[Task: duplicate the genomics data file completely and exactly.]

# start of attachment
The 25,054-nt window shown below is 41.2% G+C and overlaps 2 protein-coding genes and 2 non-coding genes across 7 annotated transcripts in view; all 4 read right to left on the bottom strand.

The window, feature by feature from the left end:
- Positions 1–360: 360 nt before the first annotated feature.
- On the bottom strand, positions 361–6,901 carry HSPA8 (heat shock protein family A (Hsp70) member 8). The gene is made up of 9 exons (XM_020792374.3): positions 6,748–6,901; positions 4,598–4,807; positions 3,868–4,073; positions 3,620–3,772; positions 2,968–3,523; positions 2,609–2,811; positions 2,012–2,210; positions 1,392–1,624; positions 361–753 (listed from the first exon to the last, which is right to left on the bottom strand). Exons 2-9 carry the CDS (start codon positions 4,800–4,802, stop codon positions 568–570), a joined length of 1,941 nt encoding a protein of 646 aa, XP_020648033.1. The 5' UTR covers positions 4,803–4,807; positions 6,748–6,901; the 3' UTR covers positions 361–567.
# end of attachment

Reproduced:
The 25,054-nt window shown below is 41.2% G+C and overlaps 2 protein-coding genes and 2 non-coding genes across 7 annotated transcripts in view; all 4 read right to left on the bottom strand.

The window, feature by feature from the left end:
- Positions 1–360: 360 nt before the first annotated feature.
- On the bottom strand, positions 361–6,901 carry HSPA8 (heat shock protein family A (Hsp70) member 8). The gene is made up of 9 exons (XM_020792374.3): positions 6,748–6,901; positions 4,598–4,807; positions 3,868–4,073; positions 3,620–3,772; positions 2,968–3,523; positions 2,609–2,811; positions 2,012–2,210; positions 1,392–1,624; positions 361–753 (listed from the first exon to the last, which is right to left on the bottom strand). Exons 2-9 carry the CDS (start codon positions 4,800–4,802, stop codon positions 568–570), a joined length of 1,941 nt encoding a protein of 646 aa, XP_020648033.1. The 5' UTR covers positions 4,803–4,807; positions 6,748–6,901; the 3' UTR covers positions 361–567.